As has been shown in the previous chapter mountain timberlines may be abrupt, gradual or occur as a transition zone bordering treeless vegetation such as dwarf shrubs and grasses (e.g., European Alps), dwarf shrub-lichen heath (fjell, Fennoscandia), mountain steppe (arid zone) or tussock grassland (e.g., in the tropics, New Zealand). On a global scale, the spectrum of trees species represented at timberline is very large and covers tree species of many genera and families. Locally, timberline is usually formed by one to three tree species but even more may occur (e.g., Wardle, 1971, 1974; Hope, 1976; Loffler, 1979; Corlett, 1984; Richter et al., 2008).
Which and how many tree species occur at timberline depends on the climate zone and on the history of floral development. If timberline is formed by more than one species, the different ecological properties and requirements of the species (e.g. shade tolerant and intolerant, pioneer or climax species, animal or wind mediated seed dispersal, etc.) may play an important role as to the development of the tree stands, and also in respect of structure, physiognomy and climatically induced shifts of timberline. Competitive species such as beech (Fagus sylvatica), Norway or Engelmann spruce (Picea abies, Picea engelmannii), for example, often form dense stands and abrupt timberlines (cf. Photo 20), while in the case of less competetive species such as larch, most pines or juniper forests are comparatively open giving way gradually to grassland or other alpine vegetation (e.g., Walter, 1968; Armand, 1992; see also Photos 13 and 14). Some authors call such forests 'open forests' (e.g., Kessler, 1995; Miehe et al., 1998).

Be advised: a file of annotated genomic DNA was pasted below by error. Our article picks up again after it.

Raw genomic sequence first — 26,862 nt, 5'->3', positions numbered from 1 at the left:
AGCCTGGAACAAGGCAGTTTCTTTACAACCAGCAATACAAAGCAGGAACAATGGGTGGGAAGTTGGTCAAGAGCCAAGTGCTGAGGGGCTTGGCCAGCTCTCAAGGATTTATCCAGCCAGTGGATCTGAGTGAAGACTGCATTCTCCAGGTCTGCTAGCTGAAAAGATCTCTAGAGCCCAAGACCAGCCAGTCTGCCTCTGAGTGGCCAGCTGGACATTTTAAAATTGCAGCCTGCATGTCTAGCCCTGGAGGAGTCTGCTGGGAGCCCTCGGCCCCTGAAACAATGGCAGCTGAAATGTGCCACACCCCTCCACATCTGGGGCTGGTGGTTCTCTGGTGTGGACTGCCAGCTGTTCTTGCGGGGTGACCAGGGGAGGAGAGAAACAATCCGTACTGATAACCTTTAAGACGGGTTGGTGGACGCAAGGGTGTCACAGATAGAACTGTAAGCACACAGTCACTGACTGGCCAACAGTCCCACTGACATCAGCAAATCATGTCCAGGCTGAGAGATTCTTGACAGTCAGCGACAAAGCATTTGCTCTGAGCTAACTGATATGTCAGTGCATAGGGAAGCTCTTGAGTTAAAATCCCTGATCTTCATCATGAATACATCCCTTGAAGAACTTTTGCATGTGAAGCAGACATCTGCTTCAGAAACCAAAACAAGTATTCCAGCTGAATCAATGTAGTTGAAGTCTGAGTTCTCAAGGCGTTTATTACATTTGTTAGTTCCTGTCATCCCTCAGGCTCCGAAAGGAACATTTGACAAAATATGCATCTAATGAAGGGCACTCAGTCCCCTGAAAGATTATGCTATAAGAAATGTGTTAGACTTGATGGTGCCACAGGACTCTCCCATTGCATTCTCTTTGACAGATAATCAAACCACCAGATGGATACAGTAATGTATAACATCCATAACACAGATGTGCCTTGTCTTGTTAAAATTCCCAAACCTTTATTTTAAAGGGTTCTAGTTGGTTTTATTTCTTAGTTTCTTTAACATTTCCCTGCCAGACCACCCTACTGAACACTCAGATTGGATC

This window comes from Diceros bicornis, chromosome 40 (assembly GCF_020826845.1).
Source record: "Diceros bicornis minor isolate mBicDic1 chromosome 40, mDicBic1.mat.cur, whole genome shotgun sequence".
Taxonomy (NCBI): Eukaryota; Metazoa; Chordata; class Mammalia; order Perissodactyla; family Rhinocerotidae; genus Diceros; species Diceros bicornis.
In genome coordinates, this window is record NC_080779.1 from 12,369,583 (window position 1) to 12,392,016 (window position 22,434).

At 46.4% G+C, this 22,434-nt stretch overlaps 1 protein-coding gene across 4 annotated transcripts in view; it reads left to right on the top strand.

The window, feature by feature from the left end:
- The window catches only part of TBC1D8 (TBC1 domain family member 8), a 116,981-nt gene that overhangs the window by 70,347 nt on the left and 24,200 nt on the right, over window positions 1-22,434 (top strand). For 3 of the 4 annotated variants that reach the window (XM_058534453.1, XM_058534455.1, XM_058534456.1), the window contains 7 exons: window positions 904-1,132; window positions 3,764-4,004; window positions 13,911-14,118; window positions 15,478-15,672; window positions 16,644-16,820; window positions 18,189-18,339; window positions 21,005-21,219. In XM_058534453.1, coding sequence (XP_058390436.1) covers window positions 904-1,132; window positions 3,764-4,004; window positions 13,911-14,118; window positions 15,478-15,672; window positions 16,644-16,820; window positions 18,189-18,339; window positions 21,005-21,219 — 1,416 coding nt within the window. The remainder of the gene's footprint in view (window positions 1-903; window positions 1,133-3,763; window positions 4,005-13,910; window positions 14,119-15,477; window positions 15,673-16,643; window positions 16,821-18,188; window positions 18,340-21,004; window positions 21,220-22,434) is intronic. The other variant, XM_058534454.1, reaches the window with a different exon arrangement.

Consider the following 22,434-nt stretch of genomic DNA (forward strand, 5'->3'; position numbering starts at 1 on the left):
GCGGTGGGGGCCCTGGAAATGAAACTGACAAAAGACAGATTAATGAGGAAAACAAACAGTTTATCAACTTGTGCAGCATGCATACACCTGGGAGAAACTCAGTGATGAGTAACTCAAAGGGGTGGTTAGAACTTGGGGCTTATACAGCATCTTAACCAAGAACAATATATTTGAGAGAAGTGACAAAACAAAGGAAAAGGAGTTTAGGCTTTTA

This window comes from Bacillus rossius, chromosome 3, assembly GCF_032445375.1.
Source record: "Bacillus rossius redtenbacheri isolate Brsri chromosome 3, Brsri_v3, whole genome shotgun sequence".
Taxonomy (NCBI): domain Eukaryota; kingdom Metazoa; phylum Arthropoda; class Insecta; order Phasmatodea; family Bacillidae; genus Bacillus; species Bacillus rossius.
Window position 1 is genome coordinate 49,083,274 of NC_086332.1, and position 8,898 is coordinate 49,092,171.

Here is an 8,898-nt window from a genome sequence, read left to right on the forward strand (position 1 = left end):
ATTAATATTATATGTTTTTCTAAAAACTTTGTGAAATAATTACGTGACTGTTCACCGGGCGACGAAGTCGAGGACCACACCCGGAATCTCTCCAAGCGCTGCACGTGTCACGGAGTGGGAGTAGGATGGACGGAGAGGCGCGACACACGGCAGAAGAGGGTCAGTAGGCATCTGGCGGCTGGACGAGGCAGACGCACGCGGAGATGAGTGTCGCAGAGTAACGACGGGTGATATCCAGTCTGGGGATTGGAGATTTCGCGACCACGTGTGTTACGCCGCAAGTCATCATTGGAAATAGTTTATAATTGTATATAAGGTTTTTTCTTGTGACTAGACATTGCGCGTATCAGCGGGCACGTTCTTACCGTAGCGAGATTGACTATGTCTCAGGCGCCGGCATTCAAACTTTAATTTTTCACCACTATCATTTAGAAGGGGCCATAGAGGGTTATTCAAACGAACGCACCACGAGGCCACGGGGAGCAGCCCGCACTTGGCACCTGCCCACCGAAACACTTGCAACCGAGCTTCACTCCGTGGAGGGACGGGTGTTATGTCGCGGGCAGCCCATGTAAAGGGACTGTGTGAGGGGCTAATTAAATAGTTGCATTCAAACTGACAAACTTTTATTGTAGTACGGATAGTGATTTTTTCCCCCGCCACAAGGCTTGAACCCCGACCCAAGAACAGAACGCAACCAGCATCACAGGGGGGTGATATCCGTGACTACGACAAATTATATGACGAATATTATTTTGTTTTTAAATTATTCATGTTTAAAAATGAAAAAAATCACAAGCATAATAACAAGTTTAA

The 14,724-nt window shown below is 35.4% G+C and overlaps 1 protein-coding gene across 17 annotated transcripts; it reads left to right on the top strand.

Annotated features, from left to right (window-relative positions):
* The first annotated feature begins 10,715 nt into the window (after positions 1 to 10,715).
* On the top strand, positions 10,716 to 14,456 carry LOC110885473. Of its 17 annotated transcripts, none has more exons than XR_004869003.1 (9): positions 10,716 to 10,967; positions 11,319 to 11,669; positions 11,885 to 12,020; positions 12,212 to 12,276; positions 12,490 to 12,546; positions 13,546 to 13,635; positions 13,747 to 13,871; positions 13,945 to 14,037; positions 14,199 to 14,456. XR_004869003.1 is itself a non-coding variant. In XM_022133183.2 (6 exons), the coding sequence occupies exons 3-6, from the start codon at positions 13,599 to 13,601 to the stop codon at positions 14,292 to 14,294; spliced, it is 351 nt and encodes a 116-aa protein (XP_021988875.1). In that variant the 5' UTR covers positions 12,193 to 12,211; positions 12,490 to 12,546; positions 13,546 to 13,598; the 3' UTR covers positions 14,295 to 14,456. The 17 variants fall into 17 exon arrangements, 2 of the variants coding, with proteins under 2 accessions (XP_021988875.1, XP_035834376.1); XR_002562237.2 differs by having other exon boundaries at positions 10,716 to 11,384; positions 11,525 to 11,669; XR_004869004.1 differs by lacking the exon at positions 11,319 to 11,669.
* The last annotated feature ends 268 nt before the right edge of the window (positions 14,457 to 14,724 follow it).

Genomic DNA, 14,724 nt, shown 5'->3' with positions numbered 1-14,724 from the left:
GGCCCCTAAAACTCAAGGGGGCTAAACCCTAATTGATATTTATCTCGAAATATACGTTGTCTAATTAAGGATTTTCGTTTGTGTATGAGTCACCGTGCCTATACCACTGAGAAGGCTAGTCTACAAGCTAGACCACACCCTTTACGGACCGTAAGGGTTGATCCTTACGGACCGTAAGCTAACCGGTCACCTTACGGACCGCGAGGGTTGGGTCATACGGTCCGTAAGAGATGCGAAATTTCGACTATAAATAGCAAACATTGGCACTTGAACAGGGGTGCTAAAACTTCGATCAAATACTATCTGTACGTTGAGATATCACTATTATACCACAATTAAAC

Floristically, timberlines are more closely related to each other in the northern than in the southern hemisphere, which has to be ascribed to the geological history of the continents and the resulting geographic orientation of the mountain systems. While in the northern hemisphere, contiguous
Was this article helpful?